You may have heard the phrase “Whether you think you can or you think you can’t, you are right.”  I have heard this attributed to Henry Ford, Abraham Lincoln and Randy Pausch.  I think they are right.

When we keep our eyes on the prize, we get that prize.  When we go for it with every ounce of our willpower, strength and determination, it happens. When we set clearly defined measurable objectives, we accomplish them.

This concept is the focus of prayers, songs, plays and motivational speeches.  If we set ourselves on the pathway to some pretty amazing goals and keep our focus on those goals, we tend to arrive at the place we wanted to arrive. 

In several psalms there are words to this effect:  Today is the day the LORD hath made, rejoice and be glad it.  What does the Abraham Lincoln, Henry Ford, Randy Pausch insight suggest to us regarding these beautiful words? They suggest that we do have the potential today and each day to rejoice and move forward into the day with anticipation.  We can rejoice that we made it to the start of this day, that this is a day that the LORD has given us (actually we had no promises that we would be given this gift), and that we may rejoice in the opportunities we will have to express love and do whatever we need to do in the day ahead.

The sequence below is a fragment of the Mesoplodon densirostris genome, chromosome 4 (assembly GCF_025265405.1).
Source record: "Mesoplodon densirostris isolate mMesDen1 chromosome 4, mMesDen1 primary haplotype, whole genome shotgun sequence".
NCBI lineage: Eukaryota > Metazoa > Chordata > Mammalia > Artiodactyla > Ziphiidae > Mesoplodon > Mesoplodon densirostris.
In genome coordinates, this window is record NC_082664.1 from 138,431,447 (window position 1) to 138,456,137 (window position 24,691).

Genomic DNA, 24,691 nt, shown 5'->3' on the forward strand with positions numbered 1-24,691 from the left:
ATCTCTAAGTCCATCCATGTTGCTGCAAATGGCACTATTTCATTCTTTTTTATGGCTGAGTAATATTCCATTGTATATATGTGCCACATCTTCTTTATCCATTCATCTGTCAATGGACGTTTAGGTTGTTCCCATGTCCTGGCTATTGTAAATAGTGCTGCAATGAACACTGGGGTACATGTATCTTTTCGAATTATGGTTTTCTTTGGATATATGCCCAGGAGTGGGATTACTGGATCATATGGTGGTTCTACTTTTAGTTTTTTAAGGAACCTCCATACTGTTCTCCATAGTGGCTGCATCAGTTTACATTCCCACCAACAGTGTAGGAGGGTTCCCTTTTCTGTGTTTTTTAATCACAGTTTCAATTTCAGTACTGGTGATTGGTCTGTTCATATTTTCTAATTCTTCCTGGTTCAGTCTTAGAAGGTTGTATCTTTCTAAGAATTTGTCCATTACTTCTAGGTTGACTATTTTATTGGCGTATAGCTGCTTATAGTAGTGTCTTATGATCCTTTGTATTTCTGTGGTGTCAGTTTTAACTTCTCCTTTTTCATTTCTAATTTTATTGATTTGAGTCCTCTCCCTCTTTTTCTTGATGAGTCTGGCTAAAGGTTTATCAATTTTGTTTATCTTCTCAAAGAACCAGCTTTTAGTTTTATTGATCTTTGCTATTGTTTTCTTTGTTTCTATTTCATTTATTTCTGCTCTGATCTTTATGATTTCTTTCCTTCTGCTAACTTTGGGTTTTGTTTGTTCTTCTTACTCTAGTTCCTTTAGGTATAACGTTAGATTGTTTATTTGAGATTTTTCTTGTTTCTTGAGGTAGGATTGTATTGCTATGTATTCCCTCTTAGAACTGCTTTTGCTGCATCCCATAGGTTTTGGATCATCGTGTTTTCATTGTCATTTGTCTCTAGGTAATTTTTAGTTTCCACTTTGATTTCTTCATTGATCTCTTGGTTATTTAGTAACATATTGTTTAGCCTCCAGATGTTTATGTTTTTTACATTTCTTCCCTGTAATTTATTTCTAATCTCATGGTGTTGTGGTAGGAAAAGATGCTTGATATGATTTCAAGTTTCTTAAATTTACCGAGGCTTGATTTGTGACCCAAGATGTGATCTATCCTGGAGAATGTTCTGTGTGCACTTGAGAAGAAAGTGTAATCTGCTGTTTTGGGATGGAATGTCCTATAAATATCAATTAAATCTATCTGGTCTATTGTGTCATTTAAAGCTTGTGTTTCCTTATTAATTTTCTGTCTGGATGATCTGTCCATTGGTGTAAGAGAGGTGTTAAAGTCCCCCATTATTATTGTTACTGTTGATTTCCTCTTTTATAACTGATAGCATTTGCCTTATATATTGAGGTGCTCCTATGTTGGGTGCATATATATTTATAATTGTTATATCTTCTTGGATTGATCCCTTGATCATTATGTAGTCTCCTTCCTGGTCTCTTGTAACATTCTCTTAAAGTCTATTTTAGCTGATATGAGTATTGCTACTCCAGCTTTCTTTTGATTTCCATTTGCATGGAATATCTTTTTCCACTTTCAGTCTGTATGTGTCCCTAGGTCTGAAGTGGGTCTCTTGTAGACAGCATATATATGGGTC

On the other hand, we can awaken and look quite differently at the day ahead.  We might begin with a thought like this: “The day ahead is so complicated and the tasks on my plate are so difficult, I don’t see any way that I can maintain a sense of peace in the hours ahead.” If one starts with this thought it will most likely be proven to be correct by the end of the day.

At Trinity Preparatory School in New York and Williams College in Massachusetts I did three sports each year: football, wrestling and track and my big asset was speed. I could run fast, make the first move in wrestling fast and fake one way and head off in another quickly to catch a pass.  I was captain of my college track team and won the college sponsored decathlon two of my four years at Williams. Sports and running, in particular, were big in my life.

I have not run one step in the past two years and only ran once playing a couple of sets of tennis two years ago. Except for those two sets of tennis I have not run a step in the past 5 years.  And I mean not one step!!

I think about this huge change and almost can’t believe that it is I who has not run AT ALL! And as I was writing this column it hit me that one reason I have not run at all is that in my mind have been the words: I can’t run.  This mindset was strongly influenced by a ruptured Achilles tendon, but that was almost exactly 10 years ago. People do recover from ruptured Achilles tendons quite nicely!  I did! Why, I wonder, did my ruptured Achilles tendon lead to complete cessation of running.  I can’t tell you except to say that rattling around in my mind have been the words “I can’t run.”

On the day this column appears in the Clayton Tribune, I am going to try something.  I am going to start the day saying and acting on the premise that “I can run.”  I will let you know how this works out in one month!

PS (36 days later): Want to know what happened?  I learned that I can run and several times did run.  But I’m not planning to run in the future at all! I just plain love to walk!!!